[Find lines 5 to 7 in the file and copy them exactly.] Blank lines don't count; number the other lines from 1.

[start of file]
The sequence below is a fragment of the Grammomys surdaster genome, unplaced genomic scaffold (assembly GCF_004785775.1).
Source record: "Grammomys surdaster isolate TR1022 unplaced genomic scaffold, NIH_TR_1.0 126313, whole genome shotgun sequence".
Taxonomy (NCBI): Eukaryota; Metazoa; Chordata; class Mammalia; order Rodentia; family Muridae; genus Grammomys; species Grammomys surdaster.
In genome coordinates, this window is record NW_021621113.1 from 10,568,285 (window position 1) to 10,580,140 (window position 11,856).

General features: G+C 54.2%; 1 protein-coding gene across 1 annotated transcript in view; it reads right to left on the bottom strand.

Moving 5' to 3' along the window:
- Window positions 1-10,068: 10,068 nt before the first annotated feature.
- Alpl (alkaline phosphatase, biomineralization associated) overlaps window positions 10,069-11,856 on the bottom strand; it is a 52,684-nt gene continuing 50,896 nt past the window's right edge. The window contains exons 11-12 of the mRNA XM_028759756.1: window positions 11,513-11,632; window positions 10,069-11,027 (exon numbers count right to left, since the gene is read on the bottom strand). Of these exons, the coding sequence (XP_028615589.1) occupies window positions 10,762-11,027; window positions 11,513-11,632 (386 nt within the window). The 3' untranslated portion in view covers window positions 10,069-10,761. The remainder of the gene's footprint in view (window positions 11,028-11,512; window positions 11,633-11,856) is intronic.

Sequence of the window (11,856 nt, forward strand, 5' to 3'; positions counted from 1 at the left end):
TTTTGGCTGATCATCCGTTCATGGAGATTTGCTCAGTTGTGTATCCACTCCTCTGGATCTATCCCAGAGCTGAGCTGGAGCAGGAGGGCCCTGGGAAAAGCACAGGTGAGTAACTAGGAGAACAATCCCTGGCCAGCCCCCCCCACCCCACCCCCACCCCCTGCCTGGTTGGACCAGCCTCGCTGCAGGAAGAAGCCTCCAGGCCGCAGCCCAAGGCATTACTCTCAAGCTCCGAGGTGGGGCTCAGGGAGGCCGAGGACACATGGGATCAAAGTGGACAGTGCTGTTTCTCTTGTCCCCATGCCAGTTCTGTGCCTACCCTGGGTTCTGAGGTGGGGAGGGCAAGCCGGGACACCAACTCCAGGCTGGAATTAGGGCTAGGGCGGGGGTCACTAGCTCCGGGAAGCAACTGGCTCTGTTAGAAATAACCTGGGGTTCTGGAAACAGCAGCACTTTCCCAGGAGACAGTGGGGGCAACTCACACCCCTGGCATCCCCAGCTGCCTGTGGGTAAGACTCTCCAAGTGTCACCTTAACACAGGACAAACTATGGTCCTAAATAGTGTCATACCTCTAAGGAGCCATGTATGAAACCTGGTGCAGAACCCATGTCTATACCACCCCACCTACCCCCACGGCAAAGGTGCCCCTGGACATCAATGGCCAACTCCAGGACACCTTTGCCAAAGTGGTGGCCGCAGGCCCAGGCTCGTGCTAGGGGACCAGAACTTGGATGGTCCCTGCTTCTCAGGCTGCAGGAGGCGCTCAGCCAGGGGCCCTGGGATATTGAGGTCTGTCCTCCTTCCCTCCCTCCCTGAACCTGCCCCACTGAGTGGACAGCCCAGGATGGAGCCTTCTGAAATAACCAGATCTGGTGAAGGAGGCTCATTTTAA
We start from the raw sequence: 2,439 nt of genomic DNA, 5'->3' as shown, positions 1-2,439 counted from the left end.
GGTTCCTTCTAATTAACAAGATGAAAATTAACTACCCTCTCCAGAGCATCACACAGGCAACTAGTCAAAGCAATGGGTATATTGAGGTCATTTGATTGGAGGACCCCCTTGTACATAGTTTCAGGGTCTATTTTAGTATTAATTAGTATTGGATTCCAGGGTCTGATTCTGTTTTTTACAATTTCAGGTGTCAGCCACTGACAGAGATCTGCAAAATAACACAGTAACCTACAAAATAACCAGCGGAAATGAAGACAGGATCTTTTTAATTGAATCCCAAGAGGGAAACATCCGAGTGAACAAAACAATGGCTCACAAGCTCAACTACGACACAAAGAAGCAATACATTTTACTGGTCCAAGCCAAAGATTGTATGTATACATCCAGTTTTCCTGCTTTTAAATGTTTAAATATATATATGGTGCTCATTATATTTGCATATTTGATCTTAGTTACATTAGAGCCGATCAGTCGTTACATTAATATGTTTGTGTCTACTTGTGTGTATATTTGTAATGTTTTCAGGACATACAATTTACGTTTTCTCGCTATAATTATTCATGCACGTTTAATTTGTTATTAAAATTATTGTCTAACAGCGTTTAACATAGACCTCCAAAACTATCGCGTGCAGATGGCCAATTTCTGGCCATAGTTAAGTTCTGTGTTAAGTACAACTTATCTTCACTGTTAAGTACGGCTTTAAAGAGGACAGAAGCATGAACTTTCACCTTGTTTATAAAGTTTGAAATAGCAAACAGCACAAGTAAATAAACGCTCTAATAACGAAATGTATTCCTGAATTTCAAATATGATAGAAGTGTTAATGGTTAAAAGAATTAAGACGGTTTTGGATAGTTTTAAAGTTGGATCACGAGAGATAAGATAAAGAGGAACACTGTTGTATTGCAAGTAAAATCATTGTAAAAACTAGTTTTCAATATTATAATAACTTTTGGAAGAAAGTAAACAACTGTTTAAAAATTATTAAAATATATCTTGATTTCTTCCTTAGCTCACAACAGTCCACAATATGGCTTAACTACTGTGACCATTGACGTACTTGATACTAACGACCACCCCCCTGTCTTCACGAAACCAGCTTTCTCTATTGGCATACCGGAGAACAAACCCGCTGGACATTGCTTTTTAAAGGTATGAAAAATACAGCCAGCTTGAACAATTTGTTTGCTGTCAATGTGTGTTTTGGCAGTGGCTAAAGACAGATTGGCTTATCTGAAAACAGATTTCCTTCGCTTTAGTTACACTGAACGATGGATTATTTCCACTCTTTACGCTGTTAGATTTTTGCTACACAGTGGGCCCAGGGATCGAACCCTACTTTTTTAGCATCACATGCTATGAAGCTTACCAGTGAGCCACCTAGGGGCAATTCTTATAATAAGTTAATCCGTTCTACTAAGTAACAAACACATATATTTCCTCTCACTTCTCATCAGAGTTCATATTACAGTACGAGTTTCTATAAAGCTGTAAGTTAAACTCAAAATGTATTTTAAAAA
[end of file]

General features: G+C 54.2%; 1 protein-coding gene across 1 annotated transcript in view; it reads right to left on the bottom strand.

Moving 5' to 3' along the window:
- Window positions 1-10,068: 10,068 nt before the first annotated feature.